H.B. Van Duzer Forest State Scenic Corridor

Near Lincoln City, Oregon, United States

Enjoy your drive through this scenic corridor surrounding Highway 18. Along the way, there's a place to pull off, stretch your legs and enjoy a spot of lunch amid a captivating ancient forest. If the time is right, get ready for some exciting wildlife viewing. A weekday would be the most peaceful, and give you a chance to discover the old growth Douglas-fir trees along the Salmon River. Stay alert for salmon, deer and Roosevelt elk. Exactly one mile east of the park entrance is a pull-out with a short trail leading to a swimming hole beneath more ancient trees.

Effective Sep 18, 2020
Campfires are banned in all state parks, including campgrounds, day-use areas, and beaches. The ban includes wood, charcoal briquettes, candles, tiki torches and other devices that emit flames or embers. Propane stoves and other cooking devices that have an immediate shutoff valve are allowed for cooking only. Locally, park managers have discretion to allow fires in designated campfire rings only if conditions have improved enough to do so. 
mdi-white-balance-sunny Open for day use Year Round
COVID-19 may affect dates
mdi-cellphone Call for info: 800-551-6949
Call park: 541 994-7341
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Amenities & Features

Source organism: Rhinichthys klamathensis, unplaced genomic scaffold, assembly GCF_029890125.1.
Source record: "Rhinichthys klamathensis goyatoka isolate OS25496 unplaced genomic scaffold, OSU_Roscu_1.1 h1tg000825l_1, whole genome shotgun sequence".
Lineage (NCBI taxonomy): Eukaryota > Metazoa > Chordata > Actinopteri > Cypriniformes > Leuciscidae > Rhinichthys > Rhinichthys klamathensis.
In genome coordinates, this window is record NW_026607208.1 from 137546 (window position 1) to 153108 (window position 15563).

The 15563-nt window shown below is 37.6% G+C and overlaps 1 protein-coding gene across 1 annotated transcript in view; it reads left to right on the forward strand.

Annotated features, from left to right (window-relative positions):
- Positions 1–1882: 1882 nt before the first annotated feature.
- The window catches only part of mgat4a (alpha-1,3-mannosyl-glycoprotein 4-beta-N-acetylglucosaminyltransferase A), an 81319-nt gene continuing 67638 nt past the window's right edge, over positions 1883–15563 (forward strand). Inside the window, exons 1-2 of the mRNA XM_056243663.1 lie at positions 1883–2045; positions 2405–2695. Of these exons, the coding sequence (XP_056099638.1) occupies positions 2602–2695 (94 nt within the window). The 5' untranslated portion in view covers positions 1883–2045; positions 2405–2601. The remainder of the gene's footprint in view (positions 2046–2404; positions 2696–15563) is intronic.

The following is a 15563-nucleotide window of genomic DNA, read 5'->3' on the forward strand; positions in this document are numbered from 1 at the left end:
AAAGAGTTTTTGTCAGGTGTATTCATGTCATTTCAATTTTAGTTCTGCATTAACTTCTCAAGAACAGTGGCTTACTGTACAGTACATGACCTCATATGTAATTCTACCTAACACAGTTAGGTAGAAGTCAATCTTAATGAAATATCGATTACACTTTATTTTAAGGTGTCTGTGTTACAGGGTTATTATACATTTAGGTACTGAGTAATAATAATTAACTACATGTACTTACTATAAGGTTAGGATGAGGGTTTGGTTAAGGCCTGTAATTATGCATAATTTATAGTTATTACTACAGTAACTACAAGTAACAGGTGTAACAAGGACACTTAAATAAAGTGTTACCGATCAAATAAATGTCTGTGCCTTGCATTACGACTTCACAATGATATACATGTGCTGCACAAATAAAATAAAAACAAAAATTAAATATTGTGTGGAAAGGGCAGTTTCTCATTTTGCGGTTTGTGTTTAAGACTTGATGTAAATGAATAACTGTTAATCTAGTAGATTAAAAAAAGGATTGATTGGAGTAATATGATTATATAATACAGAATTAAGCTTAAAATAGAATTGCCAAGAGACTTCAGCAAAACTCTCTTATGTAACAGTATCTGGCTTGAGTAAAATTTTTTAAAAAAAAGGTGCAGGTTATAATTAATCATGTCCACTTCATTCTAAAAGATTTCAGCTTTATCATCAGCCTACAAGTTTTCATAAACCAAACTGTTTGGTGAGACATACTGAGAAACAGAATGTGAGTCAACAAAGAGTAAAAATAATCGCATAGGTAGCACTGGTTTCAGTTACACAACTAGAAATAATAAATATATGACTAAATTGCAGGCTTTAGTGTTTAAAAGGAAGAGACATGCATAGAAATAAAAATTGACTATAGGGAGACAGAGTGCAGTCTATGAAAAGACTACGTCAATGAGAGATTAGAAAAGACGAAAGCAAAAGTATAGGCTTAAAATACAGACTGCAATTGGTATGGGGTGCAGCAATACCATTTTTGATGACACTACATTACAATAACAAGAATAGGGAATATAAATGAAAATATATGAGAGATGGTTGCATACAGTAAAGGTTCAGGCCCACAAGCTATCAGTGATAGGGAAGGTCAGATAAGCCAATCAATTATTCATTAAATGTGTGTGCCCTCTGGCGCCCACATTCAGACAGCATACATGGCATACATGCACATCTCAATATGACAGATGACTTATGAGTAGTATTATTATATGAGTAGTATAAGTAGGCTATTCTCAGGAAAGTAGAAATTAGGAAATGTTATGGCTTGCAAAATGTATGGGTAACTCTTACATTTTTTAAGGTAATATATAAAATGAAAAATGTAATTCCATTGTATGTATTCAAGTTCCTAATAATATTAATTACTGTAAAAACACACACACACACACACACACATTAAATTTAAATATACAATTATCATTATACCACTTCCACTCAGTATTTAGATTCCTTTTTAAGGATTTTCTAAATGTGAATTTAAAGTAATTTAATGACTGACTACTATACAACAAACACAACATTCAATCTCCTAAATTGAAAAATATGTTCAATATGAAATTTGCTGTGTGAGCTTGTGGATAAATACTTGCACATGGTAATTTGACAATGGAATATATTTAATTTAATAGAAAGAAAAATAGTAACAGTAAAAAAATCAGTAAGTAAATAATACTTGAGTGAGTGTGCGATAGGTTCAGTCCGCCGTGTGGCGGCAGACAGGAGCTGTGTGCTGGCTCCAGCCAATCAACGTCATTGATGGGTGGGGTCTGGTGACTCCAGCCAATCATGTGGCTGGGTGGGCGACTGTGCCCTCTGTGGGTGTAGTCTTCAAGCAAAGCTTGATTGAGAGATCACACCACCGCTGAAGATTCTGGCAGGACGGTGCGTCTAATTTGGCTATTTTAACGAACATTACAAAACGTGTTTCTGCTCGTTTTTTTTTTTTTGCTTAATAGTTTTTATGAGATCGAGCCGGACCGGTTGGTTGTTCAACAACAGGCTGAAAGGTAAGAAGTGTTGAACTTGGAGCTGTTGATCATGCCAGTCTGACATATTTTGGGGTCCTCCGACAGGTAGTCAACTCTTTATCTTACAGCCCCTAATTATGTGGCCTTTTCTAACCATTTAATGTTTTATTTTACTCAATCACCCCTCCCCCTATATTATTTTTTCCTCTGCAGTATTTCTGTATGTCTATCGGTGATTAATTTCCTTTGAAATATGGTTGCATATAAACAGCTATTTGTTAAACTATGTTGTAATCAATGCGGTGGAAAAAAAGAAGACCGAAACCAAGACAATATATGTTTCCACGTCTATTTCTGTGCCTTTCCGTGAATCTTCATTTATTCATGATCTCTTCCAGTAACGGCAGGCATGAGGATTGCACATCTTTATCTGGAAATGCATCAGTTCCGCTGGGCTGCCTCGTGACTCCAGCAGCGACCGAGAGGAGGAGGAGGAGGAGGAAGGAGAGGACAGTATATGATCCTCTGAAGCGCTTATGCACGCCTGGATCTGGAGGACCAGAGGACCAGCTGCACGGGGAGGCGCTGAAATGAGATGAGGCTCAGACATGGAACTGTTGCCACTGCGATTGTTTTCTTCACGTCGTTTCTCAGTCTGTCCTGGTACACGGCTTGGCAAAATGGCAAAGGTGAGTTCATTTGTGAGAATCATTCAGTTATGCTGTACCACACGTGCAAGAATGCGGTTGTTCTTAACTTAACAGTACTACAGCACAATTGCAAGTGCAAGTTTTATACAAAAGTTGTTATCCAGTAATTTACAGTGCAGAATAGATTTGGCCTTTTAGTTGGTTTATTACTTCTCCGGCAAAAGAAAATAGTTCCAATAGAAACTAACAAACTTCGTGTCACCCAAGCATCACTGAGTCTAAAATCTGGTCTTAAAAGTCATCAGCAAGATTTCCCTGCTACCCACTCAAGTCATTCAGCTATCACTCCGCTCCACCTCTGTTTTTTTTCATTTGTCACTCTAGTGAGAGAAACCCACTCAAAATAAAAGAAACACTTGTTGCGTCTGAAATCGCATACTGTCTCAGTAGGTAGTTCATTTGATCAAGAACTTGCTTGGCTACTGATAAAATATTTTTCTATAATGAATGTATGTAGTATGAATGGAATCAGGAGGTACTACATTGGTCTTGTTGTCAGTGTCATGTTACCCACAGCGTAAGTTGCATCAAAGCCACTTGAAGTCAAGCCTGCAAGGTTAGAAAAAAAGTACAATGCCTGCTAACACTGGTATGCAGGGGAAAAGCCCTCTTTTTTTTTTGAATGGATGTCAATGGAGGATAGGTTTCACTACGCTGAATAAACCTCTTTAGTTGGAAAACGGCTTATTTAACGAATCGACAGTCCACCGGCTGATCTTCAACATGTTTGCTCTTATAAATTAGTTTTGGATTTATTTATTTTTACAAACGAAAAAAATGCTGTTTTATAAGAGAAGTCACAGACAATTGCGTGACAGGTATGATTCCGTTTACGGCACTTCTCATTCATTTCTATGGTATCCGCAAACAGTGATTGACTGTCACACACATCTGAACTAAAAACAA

History

Appraisal and negotiation for the initial land purchase was started by Sam Boardman, early in his tenure as the original State Parks superintendent. It was purchased from private owners primarily between 1935 and 1942, with later adjustments extending to 1984. The corridor is named for Henry B. Van Duzer (1874-1951), a member of the Oregon State Highway Commission and vice president of the Inman Poulsen Logging Company of Portland. Mr. Van Duzer was a strong supporter of Oregon State Parks and promoted the protection of roadside stands of native forest. He was chairman of the Oregon State Highway Commission from 1927 to 1931. The corridor was an early wagon road route from the Willamette Valley to the coast. John and Julia Boyer operated the Salmon River toll road on part of the corridor route in the period 1908-1920. There is a rest area at the site of an historic toll station. I

Photos & Video

Some parks are open for day-use and camping, with reduced services. Check the Park Status Map and FAQ for details. Campfire restrictions may be in place.